Here’s something to think about. When a customer asks you for a quote or asks if you can deliver some good or service, they have a problem they need solved. Your answer should solve that problem, there and then e.g. be in a position to deliver an instant quote. If it doesn’t, the customer still has a problem… and what’s more, they’ve invested time and effort in the search for a solution involving you, which hasn’t borne fruit.
This is a simple yet powerful illustration of what happens in all kinds of industries, all the time. As a window manufacturer, you’ll ask your aluminum supplier if they can deliver a few tonnes of extrusions so you can complete your next big order. You want a yes, and you want a time frame for delivery, and then only do you want a price.
But if there is umming and ahing about stock levels, or an ‘I’ll get back to you’, your problem isn’t solved. You might phone the next supplier on the list. You may well even accept a higher price from that supplier, so long as their logistic arrangements mean you can reliably get your materials if not sooner, then by an agreed date.
As much as this applies up the supply chain, it also applies down. When your dealers put in an order for a few thousand new windows, the value is made up of at least three components:
- You can do the job
- You can deliver the job to a schedule
- The price is known and agreed upon immediately
Now, this situation plays out every day. Customers call in orders or put in requests for quotes on orders expecting an immediate answer. The question is, how quickly do you respond? Right there, on the spot, therefore solving the customer’s problem? Or do you need to check inventory levels, production schedules, multiple systems and maybe a crystal ball?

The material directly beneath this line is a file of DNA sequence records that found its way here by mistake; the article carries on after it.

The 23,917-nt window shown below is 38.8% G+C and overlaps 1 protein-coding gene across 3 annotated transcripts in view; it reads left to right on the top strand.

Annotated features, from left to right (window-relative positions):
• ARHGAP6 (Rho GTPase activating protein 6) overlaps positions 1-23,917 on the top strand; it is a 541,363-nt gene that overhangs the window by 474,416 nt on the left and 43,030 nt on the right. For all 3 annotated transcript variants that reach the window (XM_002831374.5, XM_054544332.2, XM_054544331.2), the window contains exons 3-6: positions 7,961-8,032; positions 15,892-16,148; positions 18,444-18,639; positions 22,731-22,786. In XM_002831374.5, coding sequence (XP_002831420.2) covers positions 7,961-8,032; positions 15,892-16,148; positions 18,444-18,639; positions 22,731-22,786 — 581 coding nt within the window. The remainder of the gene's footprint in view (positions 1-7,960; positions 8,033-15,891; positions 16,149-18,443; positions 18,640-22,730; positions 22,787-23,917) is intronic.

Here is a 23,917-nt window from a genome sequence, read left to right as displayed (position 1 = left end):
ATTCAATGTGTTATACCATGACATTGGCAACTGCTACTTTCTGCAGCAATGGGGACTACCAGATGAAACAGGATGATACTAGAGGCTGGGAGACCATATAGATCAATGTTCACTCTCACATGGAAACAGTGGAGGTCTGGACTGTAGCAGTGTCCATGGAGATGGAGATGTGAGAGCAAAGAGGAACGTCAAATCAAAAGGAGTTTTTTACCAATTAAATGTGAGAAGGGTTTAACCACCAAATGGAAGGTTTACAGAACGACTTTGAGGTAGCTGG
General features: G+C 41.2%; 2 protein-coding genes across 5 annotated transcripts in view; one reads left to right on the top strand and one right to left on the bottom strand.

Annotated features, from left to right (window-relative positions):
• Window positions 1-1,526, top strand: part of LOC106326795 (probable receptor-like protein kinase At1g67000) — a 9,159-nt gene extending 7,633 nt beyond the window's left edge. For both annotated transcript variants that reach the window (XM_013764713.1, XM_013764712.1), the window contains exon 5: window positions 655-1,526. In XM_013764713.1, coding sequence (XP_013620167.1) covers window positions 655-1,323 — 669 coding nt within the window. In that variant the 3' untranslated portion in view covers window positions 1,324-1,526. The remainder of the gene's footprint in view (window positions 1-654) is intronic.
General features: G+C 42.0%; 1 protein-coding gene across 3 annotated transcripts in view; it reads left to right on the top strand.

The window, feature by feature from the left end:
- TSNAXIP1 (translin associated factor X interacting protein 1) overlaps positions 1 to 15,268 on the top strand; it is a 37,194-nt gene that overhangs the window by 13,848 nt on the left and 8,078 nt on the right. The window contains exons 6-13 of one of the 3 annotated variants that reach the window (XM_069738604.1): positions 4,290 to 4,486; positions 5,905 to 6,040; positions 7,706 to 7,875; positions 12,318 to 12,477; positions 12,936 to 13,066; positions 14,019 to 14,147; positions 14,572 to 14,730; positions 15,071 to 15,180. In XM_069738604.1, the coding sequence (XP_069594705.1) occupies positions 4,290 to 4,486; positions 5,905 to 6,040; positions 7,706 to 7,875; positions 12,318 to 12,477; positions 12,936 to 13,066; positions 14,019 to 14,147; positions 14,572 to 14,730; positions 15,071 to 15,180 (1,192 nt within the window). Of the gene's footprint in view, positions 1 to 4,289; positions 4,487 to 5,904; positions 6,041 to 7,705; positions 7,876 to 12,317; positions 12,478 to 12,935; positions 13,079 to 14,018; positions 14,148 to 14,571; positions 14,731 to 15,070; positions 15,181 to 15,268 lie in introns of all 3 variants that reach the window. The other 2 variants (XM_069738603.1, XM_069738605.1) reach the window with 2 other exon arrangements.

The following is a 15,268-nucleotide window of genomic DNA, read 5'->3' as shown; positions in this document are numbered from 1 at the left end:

For many, some combination of the above is summed up in one short sentence ‘Let me get back to you on that’ and, potentially, a long wait.
The minute you say that sentence, the scene is set for trouble. You get distracted, another note lands on the in-tray, the request gets buried, the long wait unfolds.
If any of this sounds familiar, you have a problem. In an increasingly competitive market, manual processing and poor visibility across your organization is increasingly punished, because if you haven’t solved your customer’s problem there and then, they will likely be calling an alternative supplier who can.
I’ve seen this first-hand in our customer base. In one customer’s instance, a poorly built and maintained database was the epicenter. With poor information, this company couldn’t answer simple requests for an instant quote or an order.
More than that, bad, incomplete, or unavailable information meant constant mistakes costing hundreds of thousands of dollars. Quality assurance suffered; when asked simple questions about supply, there was no confidence if the goods could be delivered or even if they could be delivered profitably. This left the business one job away from going bust. After all, slim profit margins easily turn to loss margins if the calculations were a few percent out.
What’s the answer here? The key lies in automation combined with Just in Time processes and a dose of the Japanese principle of ‘Kaizen’, or continuous improvement. When you have process automation – linked to the introduction of digital processes rather than manual ones, and that in turn resting on appropriate software systems for design, quoting, manufacturing, financial and logistics processes – you have the data which helps identify where and how improvements can be made.
This is all the more relevant as your business scales. The systems and processes suitable for a 10-man operation are often unsuitable for a 100 or 1000-man business. That’s quite simply because nobody has the mental capacity to keep track of all the moving parts of a bigger business, as opposed to a smaller one where having it all in your head isn’t too much of a stretch.
What this all boils down to is that if your customers are calling you with requests for orders or instant quotes and you aren’t able to answer there and then, you might have a problem. Better systems connect your factory, suppliers, and customers so that when someone rings with a problem, you can solve it on the spot. And that leads to more business, as well as jobs you know are profitable before they’re out the door.
For further information on implementing automation into your manufacturing processes, get in touch below for a free demo.